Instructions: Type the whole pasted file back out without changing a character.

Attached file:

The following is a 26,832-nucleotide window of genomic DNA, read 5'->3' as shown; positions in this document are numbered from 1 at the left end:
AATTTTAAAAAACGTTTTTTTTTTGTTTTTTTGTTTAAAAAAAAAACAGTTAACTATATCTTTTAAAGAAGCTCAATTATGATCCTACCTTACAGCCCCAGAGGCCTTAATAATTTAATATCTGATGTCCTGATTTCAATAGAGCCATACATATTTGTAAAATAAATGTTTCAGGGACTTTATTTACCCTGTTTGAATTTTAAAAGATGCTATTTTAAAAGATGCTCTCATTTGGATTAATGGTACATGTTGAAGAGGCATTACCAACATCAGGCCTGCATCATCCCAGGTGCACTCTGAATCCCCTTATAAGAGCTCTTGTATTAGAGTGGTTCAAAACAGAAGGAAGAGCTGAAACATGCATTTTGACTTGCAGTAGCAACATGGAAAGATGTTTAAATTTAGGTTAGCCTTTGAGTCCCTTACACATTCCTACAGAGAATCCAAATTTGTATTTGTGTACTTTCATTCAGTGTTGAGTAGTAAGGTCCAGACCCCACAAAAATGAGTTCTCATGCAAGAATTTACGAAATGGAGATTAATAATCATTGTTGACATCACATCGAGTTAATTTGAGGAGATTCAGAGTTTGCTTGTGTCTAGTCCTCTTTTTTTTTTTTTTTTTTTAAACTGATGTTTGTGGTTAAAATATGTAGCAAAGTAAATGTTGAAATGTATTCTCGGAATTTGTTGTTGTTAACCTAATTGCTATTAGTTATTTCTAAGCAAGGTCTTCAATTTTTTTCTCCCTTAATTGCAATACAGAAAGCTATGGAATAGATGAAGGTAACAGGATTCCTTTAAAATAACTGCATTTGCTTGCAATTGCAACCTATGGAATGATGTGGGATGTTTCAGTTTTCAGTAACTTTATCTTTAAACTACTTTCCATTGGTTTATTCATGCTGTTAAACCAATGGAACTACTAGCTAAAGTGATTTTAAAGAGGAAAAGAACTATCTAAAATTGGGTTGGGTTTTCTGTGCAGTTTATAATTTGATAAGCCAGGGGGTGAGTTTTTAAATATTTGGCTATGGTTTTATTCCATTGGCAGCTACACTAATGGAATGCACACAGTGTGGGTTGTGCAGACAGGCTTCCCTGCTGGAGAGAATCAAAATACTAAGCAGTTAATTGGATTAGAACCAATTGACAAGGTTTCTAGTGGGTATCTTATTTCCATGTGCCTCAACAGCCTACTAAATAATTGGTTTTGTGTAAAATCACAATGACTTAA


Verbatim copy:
The following is a 26,832-nucleotide window of genomic DNA, read 5'->3' as shown; positions in this document are numbered from 1 at the left end:
AATTTTAAAAAACGTTTTTTTTTTGTTTTTTTGTTTAAAAAAAAAACAGTTAACTATATCTTTTAAAGAAGCTCAATTATGATCCTACCTTACAGCCCCAGAGGCCTTAATAATTTAATATCTGATGTCCTGATTTCAATAGAGCCATACATATTTGTAAAATAAATGTTTCAGGGACTTTATTTACCCTGTTTGAATTTTAAAAGATGCTATTTTAAAAGATGCTCTCATTTGGATTAATGGTACATGTTGAAGAGGCATTACCAACATCAGGCCTGCATCATCCCAGGTGCACTCTGAATCCCCTTATAAGAGCTCTTGTATTAGAGTGGTTCAAAACAGAAGGAAGAGCTGAAACATGCATTTTGACTTGCAGTAGCAACATGGAAAGATGTTTAAATTTAGGTTAGCCTTTGAGTCCCTTACACATTCCTACAGAGAATCCAAATTTGTATTTGTGTACTTTCATTCAGTGTTGAGTAGTAAGGTCCAGACCCCACAAAAATGAGTTCTCATGCAAGAATTTACGAAATGGAGATTAATAATCATTGTTGACATCACATCGAGTTAATTTGAGGAGATTCAGAGTTTGCTTGTGTCTAGTCCTCTTTTTTTTTTTTTTTTTTTAAACTGATGTTTGTGGTTAAAATATGTAGCAAAGTAAATGTTGAAATGTATTCTCGGAATTTGTTGTTGTTAACCTAATTGCTATTAGTTATTTCTAAGCAAGGTCTTCAATTTTTTTCTCCCTTAATTGCAATACAGAAAGCTATGGAATAGATGAAGGTAACAGGATTCCTTTAAAATAACTGCATTTGCTTGCAATTGCAACCTATGGAATGATGTGGGATGTTTCAGTTTTCAGTAACTTTATCTTTAAACTACTTTCCATTGGTTTATTCATGCTGTTAAACCAATGGAACTACTAGCTAAAGTGATTTTAAAGAGGAAAAGAACTATCTAAAATTGGGTTGGGTTTTCTGTGCAGTTTATAATTTGATAAGCCAGGGGGTGAGTTTTTAAATATTTGGCTATGGTTTTATTCCATTGGCAGCTACACTAATGGAATGCACACAGTGTGGGTTGTGCAGACAGGCTTCCCTGCTGGAGAGAATCAAAATACTAAGCAGTTAATTGGATTAGAACCAATTGACAAGGTTTCTAGTGGGTATCTTATTTCCATGTGCCTCAACAGCCTACTAAATAATTGGTTTTGTGTAAAATCACAATGACTTAA